US Corporate earnings season kicks off
Please note this blog post was published over 12 months ago and so may not include the most up-to-date information, for example where regulation around investing has changed.
US companies report their profits quarterly and the corporate earnings season kicked off this week. Rising profits are expected to signal strong corporate wellbeing. In the long run it is generally accepted that company profits growth should trend alongside sales growth, which in turn tracks economic growth. Corporate profits claim a share of GDP and this share is already elevated.
One of the important elements of the earnings season is not just the level of profits but the extent to which they meet or beat forecasts. As illustrated by the chart below, earnings expectations have been set phenomenally high for the first quarter of 2018. Reasons include a supportive economic backdrop, which has gained momentum from global synchronised growth, loose monetary conditions and new fiscal policies such as tax cuts. These factors are helping to energise the US economy.
Actual data produced by FactSet in the chart below illustrate what has happened in prior quarters. Since Q2 2016, earnings growth rates have surpassed estimates by a healthy margin. For Q1 2018 forecast earnings expectations are at a whopping 17.3% and surpassing such a high rate will be no easy task. You will note from the chart that we do not yet know the actual earnings outcome because companies are only now releasing their profit numbers.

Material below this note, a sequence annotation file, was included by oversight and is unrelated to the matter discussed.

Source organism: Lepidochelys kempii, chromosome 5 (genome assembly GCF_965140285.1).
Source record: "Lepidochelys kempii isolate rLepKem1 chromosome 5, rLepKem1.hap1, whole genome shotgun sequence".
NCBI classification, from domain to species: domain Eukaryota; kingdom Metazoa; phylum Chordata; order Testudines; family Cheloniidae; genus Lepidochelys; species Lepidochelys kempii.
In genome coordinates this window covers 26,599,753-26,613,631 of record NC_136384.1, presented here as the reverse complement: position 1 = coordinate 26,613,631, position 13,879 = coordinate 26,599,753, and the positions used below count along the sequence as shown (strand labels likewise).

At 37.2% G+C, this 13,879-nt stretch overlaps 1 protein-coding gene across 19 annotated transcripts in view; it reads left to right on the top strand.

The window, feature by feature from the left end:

S&P 500 Estimated Earnings Growth v Actual Growth
Source: FactSet, April 2018
As we write this, 14% (72) of the businesses within the S&P 500 have already reported their earnings. Over 80% of the 72 companies have beaten expectations. Technology, financial and consumer good companies are all doing particularly well.
The standout company so far is Goldman Sachs. Sales increased by 25% year on year to $10.4bn – the company’s highest in three years. This exceeds the $8.7bn profit forecast.
The earnings report released by Goldmans is the first real tangible evidence of the impact from the recent tax reform enacted by Donald Trump. The bank’s effective tax rate for the first quarter dropped to 17.2% from 22% in 2017, adding more than $160 million to profits from tax savings.
The results reported have been better than expected with profits growth significantly outstripping sales growth. The rates of profits growth we are seeing is unsustainable as profit margins are already at peak levels. Analysts will be looking very closely at sales growth to get a better sense of corporate and economic performance.
We will provide a more complete picture on US earnings and sales once all companies have reported.